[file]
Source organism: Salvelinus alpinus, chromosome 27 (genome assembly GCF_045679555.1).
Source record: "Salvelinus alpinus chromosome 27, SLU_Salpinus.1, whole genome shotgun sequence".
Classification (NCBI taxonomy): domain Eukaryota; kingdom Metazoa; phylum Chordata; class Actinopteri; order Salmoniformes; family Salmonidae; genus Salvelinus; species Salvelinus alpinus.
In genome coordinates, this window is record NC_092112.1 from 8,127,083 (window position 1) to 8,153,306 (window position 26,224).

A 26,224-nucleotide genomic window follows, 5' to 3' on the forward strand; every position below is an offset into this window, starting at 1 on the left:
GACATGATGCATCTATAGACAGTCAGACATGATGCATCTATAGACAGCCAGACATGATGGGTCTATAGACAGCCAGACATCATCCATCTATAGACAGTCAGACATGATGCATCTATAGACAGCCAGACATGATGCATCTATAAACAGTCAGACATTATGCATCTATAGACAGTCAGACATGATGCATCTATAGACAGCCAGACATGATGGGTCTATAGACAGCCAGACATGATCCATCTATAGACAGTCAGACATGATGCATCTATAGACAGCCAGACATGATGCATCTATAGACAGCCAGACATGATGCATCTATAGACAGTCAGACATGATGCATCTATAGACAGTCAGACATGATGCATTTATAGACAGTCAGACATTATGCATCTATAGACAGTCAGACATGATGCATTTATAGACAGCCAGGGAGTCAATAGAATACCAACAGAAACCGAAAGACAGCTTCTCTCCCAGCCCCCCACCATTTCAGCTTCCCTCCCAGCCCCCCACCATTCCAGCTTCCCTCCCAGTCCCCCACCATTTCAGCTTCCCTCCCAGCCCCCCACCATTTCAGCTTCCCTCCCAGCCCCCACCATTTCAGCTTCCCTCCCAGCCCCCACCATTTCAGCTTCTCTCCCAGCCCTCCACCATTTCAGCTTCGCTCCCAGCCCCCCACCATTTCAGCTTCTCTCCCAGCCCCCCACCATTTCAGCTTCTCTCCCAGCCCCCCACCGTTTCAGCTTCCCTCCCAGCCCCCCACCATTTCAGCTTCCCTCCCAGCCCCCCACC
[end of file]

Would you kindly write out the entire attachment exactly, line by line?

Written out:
Source organism: Salvelinus alpinus, chromosome 27 (genome assembly GCF_045679555.1).
Source record: "Salvelinus alpinus chromosome 27, SLU_Salpinus.1, whole genome shotgun sequence".
Classification (NCBI taxonomy): domain Eukaryota; kingdom Metazoa; phylum Chordata; class Actinopteri; order Salmoniformes; family Salmonidae; genus Salvelinus; species Salvelinus alpinus.
In genome coordinates, this window is record NC_092112.1 from 8,127,083 (window position 1) to 8,153,306 (window position 26,224).

A 26,224-nucleotide genomic window follows, 5' to 3' on the forward strand; every position below is an offset into this window, starting at 1 on the left:
GACATGATGCATCTATAGACAGTCAGACATGATGCATCTATAGACAGCCAGACATGATGGGTCTATAGACAGCCAGACATCATCCATCTATAGACAGTCAGACATGATGCATCTATAGACAGCCAGACATGATGCATCTATAAACAGTCAGACATTATGCATCTATAGACAGTCAGACATGATGCATCTATAGACAGCCAGACATGATGGGTCTATAGACAGCCAGACATGATCCATCTATAGACAGTCAGACATGATGCATCTATAGACAGCCAGACATGATGCATCTATAGACAGCCAGACATGATGCATCTATAGACAGTCAGACATGATGCATCTATAGACAGTCAGACATGATGCATTTATAGACAGTCAGACATTATGCATCTATAGACAGTCAGACATGATGCATTTATAGACAGCCAGGGAGTCAATAGAATACCAACAGAAACCGAAAGACAGCTTCTCTCCCAGCCCCCCACCATTTCAGCTTCCCTCCCAGCCCCCCACCATTCCAGCTTCCCTCCCAGTCCCCCACCATTTCAGCTTCCCTCCCAGCCCCCCACCATTTCAGCTTCCCTCCCAGCCCCCACCATTTCAGCTTCCCTCCCAGCCCCCACCATTTCAGCTTCTCTCCCAGCCCTCCACCATTTCAGCTTCGCTCCCAGCCCCCCACCATTTCAGCTTCTCTCCCAGCCCCCCACCATTTCAGCTTCTCTCCCAGCCCCCCACCGTTTCAGCTTCCCTCCCAGCCCCCCACCATTTCAGCTTCCCTCCCAGCCCCCCACC